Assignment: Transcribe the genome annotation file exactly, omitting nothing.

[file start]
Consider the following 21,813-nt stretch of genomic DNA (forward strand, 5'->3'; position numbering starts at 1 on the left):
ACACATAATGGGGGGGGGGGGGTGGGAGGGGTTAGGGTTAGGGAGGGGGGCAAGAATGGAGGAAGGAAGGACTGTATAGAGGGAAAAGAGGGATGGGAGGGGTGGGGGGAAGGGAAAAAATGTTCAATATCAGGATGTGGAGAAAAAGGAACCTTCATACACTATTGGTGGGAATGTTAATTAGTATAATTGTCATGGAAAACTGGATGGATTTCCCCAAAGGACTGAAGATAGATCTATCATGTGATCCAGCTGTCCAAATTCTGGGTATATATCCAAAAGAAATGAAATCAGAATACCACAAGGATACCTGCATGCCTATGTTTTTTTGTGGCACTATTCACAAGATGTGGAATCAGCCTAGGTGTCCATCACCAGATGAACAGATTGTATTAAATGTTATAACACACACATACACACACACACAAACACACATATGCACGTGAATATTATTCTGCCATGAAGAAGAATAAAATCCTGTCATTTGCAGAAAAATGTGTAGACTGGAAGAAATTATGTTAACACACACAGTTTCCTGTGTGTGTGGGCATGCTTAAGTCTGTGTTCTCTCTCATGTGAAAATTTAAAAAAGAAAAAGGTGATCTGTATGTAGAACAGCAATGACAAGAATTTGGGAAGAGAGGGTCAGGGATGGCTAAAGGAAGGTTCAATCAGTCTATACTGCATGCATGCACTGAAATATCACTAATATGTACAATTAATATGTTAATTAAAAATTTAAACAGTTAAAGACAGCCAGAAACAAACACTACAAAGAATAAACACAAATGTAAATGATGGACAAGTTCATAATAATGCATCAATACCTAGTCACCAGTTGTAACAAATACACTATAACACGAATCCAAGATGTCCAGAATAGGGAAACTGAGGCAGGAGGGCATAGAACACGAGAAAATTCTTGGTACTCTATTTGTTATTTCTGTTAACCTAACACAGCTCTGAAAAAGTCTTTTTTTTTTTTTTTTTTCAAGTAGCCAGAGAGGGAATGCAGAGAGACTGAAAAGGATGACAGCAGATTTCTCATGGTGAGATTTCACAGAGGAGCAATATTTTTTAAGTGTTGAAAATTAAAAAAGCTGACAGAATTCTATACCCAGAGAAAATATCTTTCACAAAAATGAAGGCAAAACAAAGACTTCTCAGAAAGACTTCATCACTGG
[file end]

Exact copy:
Consider the following 21,813-nt stretch of genomic DNA (forward strand, 5'->3'; position numbering starts at 1 on the left):
ACACATAATGGGGGGGGGGGGGTGGGAGGGGTTAGGGTTAGGGAGGGGGGCAAGAATGGAGGAAGGAAGGACTGTATAGAGGGAAAAGAGGGATGGGAGGGGTGGGGGGAAGGGAAAAAATGTTCAATATCAGGATGTGGAGAAAAAGGAACCTTCATACACTATTGGTGGGAATGTTAATTAGTATAATTGTCATGGAAAACTGGATGGATTTCCCCAAAGGACTGAAGATAGATCTATCATGTGATCCAGCTGTCCAAATTCTGGGTATATATCCAAAAGAAATGAAATCAGAATACCACAAGGATACCTGCATGCCTATGTTTTTTTGTGGCACTATTCACAAGATGTGGAATCAGCCTAGGTGTCCATCACCAGATGAACAGATTGTATTAAATGTTATAACACACACATACACACACACACAAACACACATATGCACGTGAATATTATTCTGCCATGAAGAAGAATAAAATCCTGTCATTTGCAGAAAAATGTGTAGACTGGAAGAAATTATGTTAACACACACAGTTTCCTGTGTGTGTGGGCATGCTTAAGTCTGTGTTCTCTCTCATGTGAAAATTTAAAAAAGAAAAAGGTGATCTGTATGTAGAACAGCAATGACAAGAATTTGGGAAGAGAGGGTCAGGGATGGCTAAAGGAAGGTTCAATCAGTCTATACTGCATGCATGCACTGAAATATCACTAATATGTACAATTAATATGTTAATTAAAAATTTAAACAGTTAAAGACAGCCAGAAACAAACACTACAAAGAATAAACACAAATGTAAATGATGGACAAGTTCATAATAATGCATCAATACCTAGTCACCAGTTGTAACAAATACACTATAACACGAATCCAAGATGTCCAGAATAGGGAAACTGAGGCAGGAGGGCATAGAACACGAGAAAATTCTTGGTACTCTATTTGTTATTTCTGTTAACCTAACACAGCTCTGAAAAAGTCTTTTTTTTTTTTTTTTTTCAAGTAGCCAGAGAGGGAATGCAGAGAGACTGAAAAGGATGACAGCAGATTTCTCATGGTGAGATTTCACAGAGGAGCAATATTTTTTAAGTGTTGAAAATTAAAAAAGCTGACAGAATTCTATACCCAGAGAAAATATCTTTCACAAAAATGAAGGCAAAACAAAGACTTCTCAGAAAGACTTCATCACTGG